38 This area is under excavation. It is an original underground heating system used somehow for the warming of the gardens to elongate the growing season.
39 This is a fabulous ellipse of Carpinus caroliniana, American hornbeam. Designed by Farrand as one of the quietest and most peaceful parts in the garden, the original wall of American boxwood was replaced in 1958 when the boxwood was declining.
40 There are many wonderful staircases to reach the different terraces.
41 Beautiful patterns in the brick
43 In the early 1920s the Blisses hired architect Frederick Brooke to design a swimming pool and bathhouse. The western end of the pool is adorned with an ornamental cast-stone wall surrounding a fountain and red marble basin from a design drawn by Beatrix Farrand.
44 To the east of the swimming pool is a rectangular area enclosed by wisteria-draped walls, originally designed by Farrand to be a tennis court. It was later turned into the Pebble Garden with pebbles imported from Mexico.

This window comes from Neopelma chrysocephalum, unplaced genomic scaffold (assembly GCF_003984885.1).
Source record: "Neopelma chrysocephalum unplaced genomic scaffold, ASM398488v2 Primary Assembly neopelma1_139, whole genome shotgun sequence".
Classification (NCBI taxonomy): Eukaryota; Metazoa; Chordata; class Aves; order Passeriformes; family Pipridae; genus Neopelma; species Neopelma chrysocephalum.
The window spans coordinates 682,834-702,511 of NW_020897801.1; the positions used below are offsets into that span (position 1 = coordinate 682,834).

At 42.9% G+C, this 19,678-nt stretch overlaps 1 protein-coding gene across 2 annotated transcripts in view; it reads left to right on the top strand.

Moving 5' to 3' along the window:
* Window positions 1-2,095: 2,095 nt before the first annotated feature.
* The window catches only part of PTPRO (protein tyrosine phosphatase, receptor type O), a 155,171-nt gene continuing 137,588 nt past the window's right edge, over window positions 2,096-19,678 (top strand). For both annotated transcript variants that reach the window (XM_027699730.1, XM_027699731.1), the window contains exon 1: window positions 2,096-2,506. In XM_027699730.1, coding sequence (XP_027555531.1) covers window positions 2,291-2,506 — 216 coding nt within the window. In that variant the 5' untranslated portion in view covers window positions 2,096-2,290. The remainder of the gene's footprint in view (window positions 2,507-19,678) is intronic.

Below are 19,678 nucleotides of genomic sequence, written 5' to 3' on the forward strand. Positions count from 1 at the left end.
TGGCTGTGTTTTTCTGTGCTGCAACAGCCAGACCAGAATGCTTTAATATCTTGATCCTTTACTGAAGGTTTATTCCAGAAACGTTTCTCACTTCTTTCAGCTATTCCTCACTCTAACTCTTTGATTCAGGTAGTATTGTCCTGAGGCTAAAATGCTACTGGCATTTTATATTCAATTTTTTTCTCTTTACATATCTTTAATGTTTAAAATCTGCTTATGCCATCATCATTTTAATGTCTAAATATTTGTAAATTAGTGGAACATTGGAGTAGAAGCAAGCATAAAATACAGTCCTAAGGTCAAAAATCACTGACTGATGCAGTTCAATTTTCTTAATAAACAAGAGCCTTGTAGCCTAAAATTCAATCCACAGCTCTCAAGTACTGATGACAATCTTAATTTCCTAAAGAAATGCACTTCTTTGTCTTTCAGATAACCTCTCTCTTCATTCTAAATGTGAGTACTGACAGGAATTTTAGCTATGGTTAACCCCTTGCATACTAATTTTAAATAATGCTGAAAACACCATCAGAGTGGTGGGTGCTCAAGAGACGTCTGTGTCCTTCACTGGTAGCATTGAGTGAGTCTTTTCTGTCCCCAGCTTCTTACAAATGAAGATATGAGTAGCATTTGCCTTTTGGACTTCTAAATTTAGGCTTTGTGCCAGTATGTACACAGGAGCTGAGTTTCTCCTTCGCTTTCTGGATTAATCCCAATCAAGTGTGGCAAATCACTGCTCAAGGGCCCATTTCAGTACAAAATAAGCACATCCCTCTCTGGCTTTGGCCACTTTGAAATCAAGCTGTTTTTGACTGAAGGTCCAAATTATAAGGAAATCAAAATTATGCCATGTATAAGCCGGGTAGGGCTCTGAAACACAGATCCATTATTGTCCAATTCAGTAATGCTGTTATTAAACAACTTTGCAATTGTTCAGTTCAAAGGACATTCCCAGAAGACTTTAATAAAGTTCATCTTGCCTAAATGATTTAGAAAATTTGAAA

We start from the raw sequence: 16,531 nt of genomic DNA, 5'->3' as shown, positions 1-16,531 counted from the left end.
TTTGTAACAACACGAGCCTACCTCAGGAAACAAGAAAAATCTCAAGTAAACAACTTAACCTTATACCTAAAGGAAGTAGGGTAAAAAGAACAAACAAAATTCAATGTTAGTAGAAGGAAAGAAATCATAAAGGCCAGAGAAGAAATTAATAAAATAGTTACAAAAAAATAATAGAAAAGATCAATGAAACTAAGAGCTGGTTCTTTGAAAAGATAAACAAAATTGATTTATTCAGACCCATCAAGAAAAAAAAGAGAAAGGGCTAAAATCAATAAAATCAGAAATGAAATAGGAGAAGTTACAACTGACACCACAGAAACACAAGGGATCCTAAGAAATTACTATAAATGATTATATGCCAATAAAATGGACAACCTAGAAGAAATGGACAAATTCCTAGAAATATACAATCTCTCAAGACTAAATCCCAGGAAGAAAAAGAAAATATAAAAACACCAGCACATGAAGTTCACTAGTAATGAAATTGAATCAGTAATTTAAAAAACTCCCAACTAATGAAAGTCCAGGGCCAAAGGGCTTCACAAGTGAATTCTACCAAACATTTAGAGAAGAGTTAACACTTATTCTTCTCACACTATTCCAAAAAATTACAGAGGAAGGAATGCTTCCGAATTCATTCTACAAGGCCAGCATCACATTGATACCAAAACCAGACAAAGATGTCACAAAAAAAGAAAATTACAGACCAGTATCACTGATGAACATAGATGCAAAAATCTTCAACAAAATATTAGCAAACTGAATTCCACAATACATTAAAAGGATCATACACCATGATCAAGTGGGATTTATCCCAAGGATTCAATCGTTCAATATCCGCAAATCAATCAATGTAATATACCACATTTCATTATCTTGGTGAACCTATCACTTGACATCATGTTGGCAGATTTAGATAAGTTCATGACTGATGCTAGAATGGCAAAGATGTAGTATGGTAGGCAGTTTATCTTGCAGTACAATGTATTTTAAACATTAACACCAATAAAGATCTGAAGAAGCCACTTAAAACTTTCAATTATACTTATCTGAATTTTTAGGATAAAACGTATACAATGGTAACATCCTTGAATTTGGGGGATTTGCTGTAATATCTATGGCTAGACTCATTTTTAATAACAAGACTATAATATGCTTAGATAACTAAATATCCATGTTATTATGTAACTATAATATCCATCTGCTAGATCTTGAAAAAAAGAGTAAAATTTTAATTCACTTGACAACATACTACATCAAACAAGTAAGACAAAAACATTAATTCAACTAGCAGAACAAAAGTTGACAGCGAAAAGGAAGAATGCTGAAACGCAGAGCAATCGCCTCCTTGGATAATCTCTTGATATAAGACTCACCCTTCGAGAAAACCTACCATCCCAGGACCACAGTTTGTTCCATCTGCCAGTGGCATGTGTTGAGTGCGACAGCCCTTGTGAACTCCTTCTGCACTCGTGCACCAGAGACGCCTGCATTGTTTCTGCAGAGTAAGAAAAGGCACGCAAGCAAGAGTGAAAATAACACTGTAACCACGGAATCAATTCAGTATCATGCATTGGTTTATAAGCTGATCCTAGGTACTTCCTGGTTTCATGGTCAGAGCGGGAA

45 A closeup of the Mexican pebbles set into distinct patterns and colors in the Italian manner with carved limestone edgings - In the pool sits three lead 18th-century French sculptures.
46 "Quod severis metes" is Latin for "That which you sow, you shall also reap." The stonework, the inset round stones, and the stone carvings are very beautiful.
47 This is the inscription at the Green Garden - With these Latin words, Mildred Bliss honored Beatrix Farrand for both the garden and the close friendship the two women shared.
48 Great garden furniture
49 A handsome old door
50 After a long search for a permanent home in Washington, Mildred and Robert Woods Bliss purchased this 1801 Federal-style house and property in June of 1920.
51 This is one of four pier finials in the North Vista by Ruth Havey, c. 1952-53 in limestone.
52 Here I am standing before the house.
53 The vistas from atop the hill are spectacular! Way off in the distance is Washington Cathedral and a mosque. They look near by, but they're not!
54 We met up with Dean Norton - Director of Horticulture at Mount Vernon and Gail Griffin - Director of the Gardens at Dumbarton Oaks.
55 They were so friendly and very happy that Ellen and I were visiting.
56 There were many informative plaques to read. This is about the early history of the property.
57 And this one, later history